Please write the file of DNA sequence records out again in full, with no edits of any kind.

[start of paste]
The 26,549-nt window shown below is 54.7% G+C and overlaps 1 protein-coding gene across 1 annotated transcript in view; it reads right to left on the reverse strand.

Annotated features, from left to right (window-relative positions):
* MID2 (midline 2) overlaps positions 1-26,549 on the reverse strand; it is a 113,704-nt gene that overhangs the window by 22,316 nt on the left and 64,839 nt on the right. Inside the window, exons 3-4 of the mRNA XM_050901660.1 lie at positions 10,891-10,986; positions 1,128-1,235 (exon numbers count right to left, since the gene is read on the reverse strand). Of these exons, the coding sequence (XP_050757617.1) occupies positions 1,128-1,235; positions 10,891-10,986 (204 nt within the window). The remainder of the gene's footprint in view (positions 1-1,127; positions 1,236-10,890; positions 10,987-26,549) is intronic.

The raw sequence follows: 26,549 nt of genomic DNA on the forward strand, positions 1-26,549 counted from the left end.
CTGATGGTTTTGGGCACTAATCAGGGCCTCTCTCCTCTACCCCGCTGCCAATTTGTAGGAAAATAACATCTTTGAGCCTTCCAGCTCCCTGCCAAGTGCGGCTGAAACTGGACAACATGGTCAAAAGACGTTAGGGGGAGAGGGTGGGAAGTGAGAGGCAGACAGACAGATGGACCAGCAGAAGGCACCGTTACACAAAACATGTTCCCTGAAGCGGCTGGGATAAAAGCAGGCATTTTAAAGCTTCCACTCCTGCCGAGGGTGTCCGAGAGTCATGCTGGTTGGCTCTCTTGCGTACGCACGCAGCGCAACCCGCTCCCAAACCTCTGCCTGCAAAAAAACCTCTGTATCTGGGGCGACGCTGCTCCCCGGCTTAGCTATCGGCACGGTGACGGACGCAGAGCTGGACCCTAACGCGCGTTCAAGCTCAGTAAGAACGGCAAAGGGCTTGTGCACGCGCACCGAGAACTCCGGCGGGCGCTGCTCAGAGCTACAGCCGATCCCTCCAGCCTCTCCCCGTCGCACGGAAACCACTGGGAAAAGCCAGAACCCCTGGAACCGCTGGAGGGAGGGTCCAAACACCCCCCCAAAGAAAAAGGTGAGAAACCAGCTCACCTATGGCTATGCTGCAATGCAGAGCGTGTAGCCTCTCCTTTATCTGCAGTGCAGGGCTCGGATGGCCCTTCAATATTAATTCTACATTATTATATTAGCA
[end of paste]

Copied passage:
The 26,549-nt window shown below is 54.7% G+C and overlaps 1 protein-coding gene across 1 annotated transcript in view; it reads right to left on the reverse strand.

Annotated features, from left to right (window-relative positions):
* MID2 (midline 2) overlaps positions 1-26,549 on the reverse strand; it is a 113,704-nt gene that overhangs the window by 22,316 nt on the left and 64,839 nt on the right. Inside the window, exons 3-4 of the mRNA XM_050901660.1 lie at positions 10,891-10,986; positions 1,128-1,235 (exon numbers count right to left, since the gene is read on the reverse strand). Of these exons, the coding sequence (XP_050757617.1) occupies positions 1,128-1,235; positions 10,891-10,986 (204 nt within the window). The remainder of the gene's footprint in view (positions 1-1,127; positions 1,236-10,890; positions 10,987-26,549) is intronic.

The raw sequence follows: 26,549 nt of genomic DNA on the forward strand, positions 1-26,549 counted from the left end.
CTGATGGTTTTGGGCACTAATCAGGGCCTCTCTCCTCTACCCCGCTGCCAATTTGTAGGAAAATAACATCTTTGAGCCTTCCAGCTCCCTGCCAAGTGCGGCTGAAACTGGACAACATGGTCAAAAGACGTTAGGGGGAGAGGGTGGGAAGTGAGAGGCAGACAGACAGATGGACCAGCAGAAGGCACCGTTACACAAAACATGTTCCCTGAAGCGGCTGGGATAAAAGCAGGCATTTTAAAGCTTCCACTCCTGCCGAGGGTGTCCGAGAGTCATGCTGGTTGGCTCTCTTGCGTACGCACGCAGCGCAACCCGCTCCCAAACCTCTGCCTGCAAAAAAACCTCTGTATCTGGGGCGACGCTGCTCCCCGGCTTAGCTATCGGCACGGTGACGGACGCAGAGCTGGACCCTAACGCGCGTTCAAGCTCAGTAAGAACGGCAAAGGGCTTGTGCACGCGCACCGAGAACTCCGGCGGGCGCTGCTCAGAGCTACAGCCGATCCCTCCAGCCTCTCCCCGTCGCACGGAAACCACTGGGAAAAGCCAGAACCCCTGGAACCGCTGGAGGGAGGGTCCAAACACCCCCCCAAAGAAAAAGGTGAGAAACCAGCTCACCTATGGCTATGCTGCAATGCAGAGCGTGTAGCCTCTCCTTTATCTGCAGTGCAGGGCTCGGATGGCCCTTCAATATTAATTCTACATTATTATATTAGCA